TR3 is set to debut “The Sea Versus The Mountain” at The Paramount on Feb. 1. Doors open at 6:30 p.m. for the 8 p.m. show. Tickets range from $15-$40 and can be purchased at the box office or online at Paramountny.com.

Huntington Photographer Turns Lens On 'Alternative' South

Lucas Foglia’s images of families living sustainably and independently in the South is featured in an exhibit and accompanying book, “Southbound.” Among the photos, “Andrew and Taurin Drinking Raw Goat's Milk” was shot in Tennessee during 2009.  Photos by Lucas Foglia

Lucas Foglia’s images of families living sustainably and independently in the South is featured in an exhibit and accompanying book, “Southbound.” Among the photos, “Andrew and Taurin Drinking Raw Goat's Milk” was shot in Tennessee during 2009. Photos by Lucas Foglia

By Sophia Ricco
sricco@longislandergroup.com

Huntington Station native Lucas Foglia is documenting an evolving vision of the South with his photographs that depict a modern counterculture movement.

Having grown up on his family’s Fox Hollow Farms, Foglia has been drawn to nature and sustainability from a young age. After receiving a degree in art from Brown University and MFA in photography from Yale University, Foglia hit the road in the South finding families who live self-sufficiently. Like Foglia’s family, who grew a major portion of their food and bartered their goods with others in exchange for local products and service, these families rely on themselves for their own sustenance.

“The lifestyle we had was a mixture of agriculture and suburbia,” Foglia said. “When I went to photograph in the South East, the people I met were living with the same value system that I grew up with, but to more of an absolute.”

Foglia’s work will aid the visualization of the region through the Halsey Institute of Contemporary Art exhibit and accompanying book, “Southbound: Photographs of and about the New South.” A collaboration of more than 50 photographers, the traveling exhibit will hang in Charleston, SC; Raleigh and Durham, NC; Chattanooga, TN; Meridian, MS; and Baton Rouge, LA.

Foglia titled his piece of the project “Natural Order.” It shows a contemporary counterculture movement from the region. “Some people might remember hippie communes in the ’60s and ’70s,” he said. “My project in the context of this show illustrates the communities that are thriving today.”

“Rita and Cora Aiming” was shot in Tennessee during 2007.

“Rita and Cora Aiming” was shot in Tennessee during 2007.

The project took Foglia five years to complete. He photographed around a dozen communities in Virginia, Tennessee, North Carolina, Kentucky and Georgia. Foglia was enchanted by the landscapes and beauty, but even more fascinated by the lifestyles.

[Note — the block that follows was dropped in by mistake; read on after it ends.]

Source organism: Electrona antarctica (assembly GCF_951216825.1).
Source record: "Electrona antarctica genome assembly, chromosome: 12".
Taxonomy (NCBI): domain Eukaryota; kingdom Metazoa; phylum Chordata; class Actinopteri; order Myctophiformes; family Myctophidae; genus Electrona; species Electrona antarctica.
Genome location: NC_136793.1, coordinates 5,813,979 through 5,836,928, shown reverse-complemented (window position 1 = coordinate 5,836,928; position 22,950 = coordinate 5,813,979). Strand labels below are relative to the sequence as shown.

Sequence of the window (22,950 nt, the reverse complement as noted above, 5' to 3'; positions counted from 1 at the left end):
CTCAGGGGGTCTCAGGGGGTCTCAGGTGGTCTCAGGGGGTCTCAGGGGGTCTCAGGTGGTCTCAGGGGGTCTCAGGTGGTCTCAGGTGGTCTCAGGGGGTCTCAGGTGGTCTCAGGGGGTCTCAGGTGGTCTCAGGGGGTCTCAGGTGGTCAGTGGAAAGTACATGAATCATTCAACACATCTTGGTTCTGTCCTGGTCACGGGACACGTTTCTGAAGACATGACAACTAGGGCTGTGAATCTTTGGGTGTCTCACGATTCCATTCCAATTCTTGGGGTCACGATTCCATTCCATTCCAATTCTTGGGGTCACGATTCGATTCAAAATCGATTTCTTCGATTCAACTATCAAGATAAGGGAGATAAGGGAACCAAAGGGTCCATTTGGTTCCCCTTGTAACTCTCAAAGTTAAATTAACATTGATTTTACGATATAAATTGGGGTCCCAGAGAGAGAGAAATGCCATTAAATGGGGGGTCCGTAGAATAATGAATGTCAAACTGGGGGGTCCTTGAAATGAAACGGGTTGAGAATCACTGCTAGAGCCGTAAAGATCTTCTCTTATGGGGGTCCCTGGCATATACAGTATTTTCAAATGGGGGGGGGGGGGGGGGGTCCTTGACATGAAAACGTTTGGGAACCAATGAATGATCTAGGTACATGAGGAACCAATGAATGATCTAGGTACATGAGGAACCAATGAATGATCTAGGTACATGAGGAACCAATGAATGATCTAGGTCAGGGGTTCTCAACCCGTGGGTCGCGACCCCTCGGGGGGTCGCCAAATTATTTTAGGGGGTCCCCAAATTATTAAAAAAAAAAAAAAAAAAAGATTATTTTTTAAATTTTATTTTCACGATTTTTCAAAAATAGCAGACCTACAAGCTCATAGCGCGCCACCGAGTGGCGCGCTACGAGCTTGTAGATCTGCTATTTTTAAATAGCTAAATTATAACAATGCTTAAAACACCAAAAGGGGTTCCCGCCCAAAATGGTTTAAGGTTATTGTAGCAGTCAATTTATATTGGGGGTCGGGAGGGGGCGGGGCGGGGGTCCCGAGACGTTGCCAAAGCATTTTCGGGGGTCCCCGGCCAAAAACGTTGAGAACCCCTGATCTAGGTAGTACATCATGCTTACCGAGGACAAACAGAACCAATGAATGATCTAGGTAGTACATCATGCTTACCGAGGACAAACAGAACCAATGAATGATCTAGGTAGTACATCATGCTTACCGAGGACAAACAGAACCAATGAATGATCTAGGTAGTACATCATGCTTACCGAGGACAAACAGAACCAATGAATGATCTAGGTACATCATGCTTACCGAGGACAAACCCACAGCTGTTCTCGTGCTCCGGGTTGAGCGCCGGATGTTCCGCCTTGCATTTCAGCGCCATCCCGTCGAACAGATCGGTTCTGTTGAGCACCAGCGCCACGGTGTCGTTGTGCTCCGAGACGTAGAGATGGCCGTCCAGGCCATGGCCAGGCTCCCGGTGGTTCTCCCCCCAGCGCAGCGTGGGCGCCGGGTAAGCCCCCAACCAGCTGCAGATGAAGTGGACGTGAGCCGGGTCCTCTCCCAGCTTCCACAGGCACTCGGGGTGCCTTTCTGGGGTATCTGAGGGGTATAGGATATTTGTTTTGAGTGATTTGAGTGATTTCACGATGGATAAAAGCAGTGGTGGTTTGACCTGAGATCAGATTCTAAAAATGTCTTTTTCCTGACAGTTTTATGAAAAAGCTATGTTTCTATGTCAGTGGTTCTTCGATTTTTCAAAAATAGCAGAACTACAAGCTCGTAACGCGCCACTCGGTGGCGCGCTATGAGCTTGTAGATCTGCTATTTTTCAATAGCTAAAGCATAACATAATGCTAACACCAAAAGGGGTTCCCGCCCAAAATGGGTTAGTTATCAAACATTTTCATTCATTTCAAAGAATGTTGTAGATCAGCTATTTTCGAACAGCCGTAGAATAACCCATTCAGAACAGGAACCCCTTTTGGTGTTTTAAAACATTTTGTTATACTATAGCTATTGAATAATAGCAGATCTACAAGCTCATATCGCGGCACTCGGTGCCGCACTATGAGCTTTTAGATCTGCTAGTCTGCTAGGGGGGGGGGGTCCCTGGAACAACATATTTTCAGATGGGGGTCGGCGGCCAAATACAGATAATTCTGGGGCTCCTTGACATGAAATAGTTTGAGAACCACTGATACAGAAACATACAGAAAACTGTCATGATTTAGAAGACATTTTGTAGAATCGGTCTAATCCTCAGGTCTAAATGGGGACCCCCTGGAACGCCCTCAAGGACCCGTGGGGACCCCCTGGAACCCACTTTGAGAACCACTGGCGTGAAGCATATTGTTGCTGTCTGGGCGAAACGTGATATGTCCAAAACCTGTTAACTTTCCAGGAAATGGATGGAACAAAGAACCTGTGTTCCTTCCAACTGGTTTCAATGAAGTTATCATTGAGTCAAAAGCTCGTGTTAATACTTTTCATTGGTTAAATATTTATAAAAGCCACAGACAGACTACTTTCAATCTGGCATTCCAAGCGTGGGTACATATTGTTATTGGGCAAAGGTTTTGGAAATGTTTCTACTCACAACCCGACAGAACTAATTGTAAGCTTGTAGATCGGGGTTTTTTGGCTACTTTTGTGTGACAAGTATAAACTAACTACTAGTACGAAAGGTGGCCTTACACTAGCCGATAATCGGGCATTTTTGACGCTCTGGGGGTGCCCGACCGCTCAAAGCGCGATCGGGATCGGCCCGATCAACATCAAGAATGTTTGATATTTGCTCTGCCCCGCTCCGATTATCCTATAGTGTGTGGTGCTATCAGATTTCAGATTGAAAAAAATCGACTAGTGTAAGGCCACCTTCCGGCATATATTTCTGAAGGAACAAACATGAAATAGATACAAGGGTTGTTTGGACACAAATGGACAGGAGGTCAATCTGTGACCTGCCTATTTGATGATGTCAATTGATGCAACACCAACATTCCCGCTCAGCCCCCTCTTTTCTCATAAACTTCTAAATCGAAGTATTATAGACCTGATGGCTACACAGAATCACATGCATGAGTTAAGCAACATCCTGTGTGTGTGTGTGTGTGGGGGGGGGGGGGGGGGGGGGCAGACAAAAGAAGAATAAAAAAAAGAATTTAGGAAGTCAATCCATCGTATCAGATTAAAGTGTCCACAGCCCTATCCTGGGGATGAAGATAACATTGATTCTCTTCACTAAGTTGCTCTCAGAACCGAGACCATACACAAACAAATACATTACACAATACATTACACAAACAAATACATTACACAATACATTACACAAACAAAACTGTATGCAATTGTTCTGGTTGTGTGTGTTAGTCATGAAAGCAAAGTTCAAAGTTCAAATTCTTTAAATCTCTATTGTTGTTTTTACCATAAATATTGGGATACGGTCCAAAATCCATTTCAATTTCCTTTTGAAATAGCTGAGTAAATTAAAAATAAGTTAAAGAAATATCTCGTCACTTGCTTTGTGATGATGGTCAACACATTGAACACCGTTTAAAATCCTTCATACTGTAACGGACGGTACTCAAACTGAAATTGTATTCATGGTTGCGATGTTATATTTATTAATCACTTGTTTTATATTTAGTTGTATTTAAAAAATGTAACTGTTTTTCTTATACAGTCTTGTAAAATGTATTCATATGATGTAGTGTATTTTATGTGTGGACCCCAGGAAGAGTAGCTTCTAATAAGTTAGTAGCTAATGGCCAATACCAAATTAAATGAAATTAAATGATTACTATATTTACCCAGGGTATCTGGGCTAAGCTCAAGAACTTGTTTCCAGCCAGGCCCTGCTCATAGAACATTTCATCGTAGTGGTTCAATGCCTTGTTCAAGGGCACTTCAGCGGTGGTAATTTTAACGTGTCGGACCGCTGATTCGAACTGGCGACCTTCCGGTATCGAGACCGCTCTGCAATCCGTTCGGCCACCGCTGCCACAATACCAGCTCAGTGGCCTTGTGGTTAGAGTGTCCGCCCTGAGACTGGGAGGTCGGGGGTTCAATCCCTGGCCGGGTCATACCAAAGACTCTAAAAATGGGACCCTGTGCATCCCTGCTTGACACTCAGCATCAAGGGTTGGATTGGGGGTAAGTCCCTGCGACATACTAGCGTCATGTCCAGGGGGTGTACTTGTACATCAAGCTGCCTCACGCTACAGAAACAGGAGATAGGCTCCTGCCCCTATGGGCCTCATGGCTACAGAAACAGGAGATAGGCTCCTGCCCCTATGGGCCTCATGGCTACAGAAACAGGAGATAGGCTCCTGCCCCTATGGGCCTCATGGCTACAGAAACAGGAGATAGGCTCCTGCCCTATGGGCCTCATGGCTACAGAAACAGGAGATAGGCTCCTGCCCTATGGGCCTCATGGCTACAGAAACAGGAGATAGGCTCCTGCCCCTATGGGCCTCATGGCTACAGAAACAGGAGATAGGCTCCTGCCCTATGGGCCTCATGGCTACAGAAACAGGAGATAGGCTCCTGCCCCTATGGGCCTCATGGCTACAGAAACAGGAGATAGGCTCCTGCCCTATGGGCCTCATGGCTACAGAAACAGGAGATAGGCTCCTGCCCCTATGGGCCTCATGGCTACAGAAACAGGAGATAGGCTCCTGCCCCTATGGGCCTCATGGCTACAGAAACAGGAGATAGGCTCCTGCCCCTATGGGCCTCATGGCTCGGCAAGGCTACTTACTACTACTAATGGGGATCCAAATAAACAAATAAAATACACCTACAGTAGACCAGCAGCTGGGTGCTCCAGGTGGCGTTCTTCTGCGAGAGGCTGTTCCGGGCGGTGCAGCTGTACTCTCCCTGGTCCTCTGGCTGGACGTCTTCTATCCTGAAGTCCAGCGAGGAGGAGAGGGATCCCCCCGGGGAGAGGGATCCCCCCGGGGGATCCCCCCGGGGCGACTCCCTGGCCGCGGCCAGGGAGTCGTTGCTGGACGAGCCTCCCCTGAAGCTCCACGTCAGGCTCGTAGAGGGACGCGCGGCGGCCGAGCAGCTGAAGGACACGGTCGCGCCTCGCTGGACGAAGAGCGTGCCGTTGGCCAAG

“When there were early signs of the global economic recession, I was interested in photographing people, who had chosen to live as self-sufficient a lifestyle as possible,” Foglia said.

Foglia’s mother, storyteller Heather Forrest, connected him with fellow storyteller Doug Elliott, who made the introduction to a network of people who had left cities and suburbs to take up life “off the grid.”

“Motivated by environmental concerns, religious beliefs, or the global economic recession, they chose to build their homes from local materials, obtain their water from nearby springs, and hunt, gather or grow their own food. All the people in my photographs aspire to be self-sufficient,” Foglia said.

Detached from the outside world, the people in these communities maintain a self-sufficient lifestyle.

“Todd after a Haircut” was taken in North Carolina during 2008.

“Todd after a Haircut” was taken in North Carolina during 2008.

 “I was fascinated that as the recession went into full force, the people I was photographing were unaffected,” Foglia said. “They lived independently from the mainstream economic system.”

Each community Foglia captures has its own habits and practices. Some families choose to live in wigwams made of entirely tree bark; others -- former nuclear engineers – dressed and acted like Mennonites.

“The families I photographed in North Carolina were practicing earth skills,” Foglia said. “Tanning and wearing animal hides for clothing, starting fires by friction, hunting and gathering their food. The families in Tennessee and Kentucky were focused on living in the fashion of Mennonites, off-grid and survivalist, but more agrarian.”

America’s South East is an ideal region for families to live self-sufficiently without needing much money, thanks to its cheap land, fresh water springs, long growing seasons, the availability of deer for hunting, and philosophy of freedom.

“It was easy to have an alternative lifestyle without interference from the neighbors,” Foglia said. “Locals believed in independence, libertarianism, live-and-let-live.”

Photographer Lucas Foglia’s images of families living off the grid in the South are featured in the exhibit and accompanying book, “Southbound.”

Photographer Lucas Foglia’s images of families living off the grid in the South are featured in the exhibit and accompanying book, “Southbound.”

The photographs taken during Foglia’s time with the communities give an immersive look at the world of sustainability, from a mother teaching her daughter how to shoot a gun, to a young boy looking at his new haircut in the reflection of a river. Foglia’s dynamic images feel natural and instinctive.

“They’re moments that happen in everyday life,” Foglia said. “I am actively photographing and the people I photograph know that I’m there.”

Foglia will continue his journey to explore humans’ connection to nature in a wired world with future projects. Currently, he lives in San Francisco and just completed his third book, “Human Nature.”

To learn more about “Southbound” and view the exhibit, visit southboundproject.org.

That Whitman Can Sell Just About Anything

Walt Whitman’s words and persona have been tapped by marketing gurus for decades to sell everything from cars to cigars. Above, an advertisement for Old Crow Bourbon imagined the poet to be an admirer of the spirit.